Inquiring of members of the board, while in Healdsburg, in regard to the future of the school, I was told that there are some matters concerning your disposition of college funds, that are not explained. Inquiries have come to me concerning similar matters elsewhere, and I have written out considerable instruction on this point. What I have written may possibly help you. I will send you this soon. It is not yet copied. Treat it not as personal, but as general matter. These principles that have been opened before me concern all who have any connection with our schools.14MR 170.1

    Has everything in regard to yourself been made clear and straight? Some things may be made plain by the matter I have written in response to others whose minds were perplexed. Just at present I cannot tax my mind further on this question, as I am carrying other burdens that demand immediate attention. I will try to write to you again tomorrow. I hope to be able to speak by my pen so that matters will be understood.14MR 170.2

    I am very, very sorry that all things are not satisfactory to our brethren. Make everything clear and straight. You cannot afford to make any mistakes. At the present time I cannot counsel you to take the position of influence suggested during our interview in Healdsburg, for this would not be doing justice to Brother Sharpe and his wife. You thought so, I know; but I was fearful of making changes. I am not fearful now. I think a change should be made, and that unless it be made, unhappy results will follow. This much I can say. I must have clear light before I can say more.14MR 170.3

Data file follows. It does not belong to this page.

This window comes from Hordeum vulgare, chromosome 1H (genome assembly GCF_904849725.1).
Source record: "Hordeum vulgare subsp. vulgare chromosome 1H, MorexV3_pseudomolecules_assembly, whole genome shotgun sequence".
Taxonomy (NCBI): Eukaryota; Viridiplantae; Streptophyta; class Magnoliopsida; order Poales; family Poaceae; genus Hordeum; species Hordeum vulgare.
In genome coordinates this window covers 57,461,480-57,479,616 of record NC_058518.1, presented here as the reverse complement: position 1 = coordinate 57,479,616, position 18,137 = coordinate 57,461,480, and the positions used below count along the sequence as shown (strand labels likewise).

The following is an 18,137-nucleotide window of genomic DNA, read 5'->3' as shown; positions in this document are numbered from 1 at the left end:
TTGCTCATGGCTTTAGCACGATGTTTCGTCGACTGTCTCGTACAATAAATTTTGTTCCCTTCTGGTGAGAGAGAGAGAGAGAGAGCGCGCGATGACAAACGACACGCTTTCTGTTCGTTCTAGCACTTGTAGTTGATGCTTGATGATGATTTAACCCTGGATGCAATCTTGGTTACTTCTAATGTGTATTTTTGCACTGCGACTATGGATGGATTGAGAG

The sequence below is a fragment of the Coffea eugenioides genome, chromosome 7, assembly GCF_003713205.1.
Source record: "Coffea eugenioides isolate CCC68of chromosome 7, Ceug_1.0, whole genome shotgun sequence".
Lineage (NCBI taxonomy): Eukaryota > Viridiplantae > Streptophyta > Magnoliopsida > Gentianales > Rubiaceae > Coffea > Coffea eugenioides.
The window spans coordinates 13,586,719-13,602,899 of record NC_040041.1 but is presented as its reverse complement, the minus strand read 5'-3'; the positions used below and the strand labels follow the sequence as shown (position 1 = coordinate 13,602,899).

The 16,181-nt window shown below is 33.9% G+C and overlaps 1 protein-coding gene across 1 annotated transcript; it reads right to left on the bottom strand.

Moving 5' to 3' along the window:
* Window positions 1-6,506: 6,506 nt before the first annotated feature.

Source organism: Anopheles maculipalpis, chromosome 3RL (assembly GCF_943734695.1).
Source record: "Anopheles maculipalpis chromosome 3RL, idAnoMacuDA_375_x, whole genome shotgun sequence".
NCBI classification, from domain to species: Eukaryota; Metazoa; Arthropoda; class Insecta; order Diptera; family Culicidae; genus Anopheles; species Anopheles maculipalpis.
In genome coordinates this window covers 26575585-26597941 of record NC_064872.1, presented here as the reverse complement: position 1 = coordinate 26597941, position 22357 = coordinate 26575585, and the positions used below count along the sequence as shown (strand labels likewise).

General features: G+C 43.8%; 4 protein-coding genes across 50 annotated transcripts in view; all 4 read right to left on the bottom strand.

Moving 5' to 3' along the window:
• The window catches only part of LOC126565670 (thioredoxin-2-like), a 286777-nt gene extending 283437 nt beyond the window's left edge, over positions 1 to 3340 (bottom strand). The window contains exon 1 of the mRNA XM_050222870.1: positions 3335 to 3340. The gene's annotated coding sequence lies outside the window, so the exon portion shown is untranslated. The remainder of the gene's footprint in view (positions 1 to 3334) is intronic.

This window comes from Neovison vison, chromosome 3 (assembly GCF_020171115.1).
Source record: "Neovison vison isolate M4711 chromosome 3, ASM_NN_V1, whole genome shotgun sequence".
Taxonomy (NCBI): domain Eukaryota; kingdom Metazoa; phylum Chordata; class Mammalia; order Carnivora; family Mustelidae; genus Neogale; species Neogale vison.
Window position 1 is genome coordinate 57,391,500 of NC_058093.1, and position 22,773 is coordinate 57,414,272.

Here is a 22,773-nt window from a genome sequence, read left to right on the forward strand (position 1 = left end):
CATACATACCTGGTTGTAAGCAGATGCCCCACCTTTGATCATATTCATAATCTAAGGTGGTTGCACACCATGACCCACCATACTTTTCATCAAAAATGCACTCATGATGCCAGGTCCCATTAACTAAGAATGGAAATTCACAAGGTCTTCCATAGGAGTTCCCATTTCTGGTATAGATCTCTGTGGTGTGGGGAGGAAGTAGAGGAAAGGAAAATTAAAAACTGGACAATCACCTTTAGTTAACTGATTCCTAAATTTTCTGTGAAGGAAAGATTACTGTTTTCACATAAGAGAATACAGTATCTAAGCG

W. C. W. has telegraphed that he cannot be here before September 10.14MR 171.1

    May the Lord help and strengthen and bless you and your wife, is my prayer.—Letter 194, 1903.14MR 171.2

    M. E. Cady Not to Be Blamed for Actions of Previous Administrators at Healdsburg (Written to M. E. Cady, September 7, 1903, from “Elmshaven,” Sanitarium, California.)—I am sorry that I could not see you. For some days I have been afflicted, and I hardly know how far I dare tax my strength by venturing to add to the perplexing burdens I am now carrying. My mind has been very severely taxed of late.14MR 171.3

    I believe that the position that the board requested you to occupy, as the president of the board, counselor in the school, and educational field worker, is the position that you should fill. You looked at this matter in the correct light when you talked with me before leaving Healdsburg. But it would not be best for you and Brother Sharpe to live together in the Students’ Home.14MR 171.4

    Afterward, while I was speaking in reference to Brother and Sister Sharpe's coming into the Students’ Home and occupying there the position that you formerly occupied, I inquired in regard to the capabilities of Brother Sharpe and learned that it was thought by the brethren that he would be capable of filling this place and meeting the responsibilities devolving upon the head of a school. Then some remarks were made by those who were talking to me, in regard to several matters connected with the past year's work. They said that you, Brother Cady, had overdrawn your account, and also that the conference had been paying the traveling expenses of the canvassers who were selling Christ's Object Lessons, which expenses were so great that almost as much was consumed as was produced. Statements were made, too, in regard to the use of funds raised to pay the debts of the school.14MR 171.5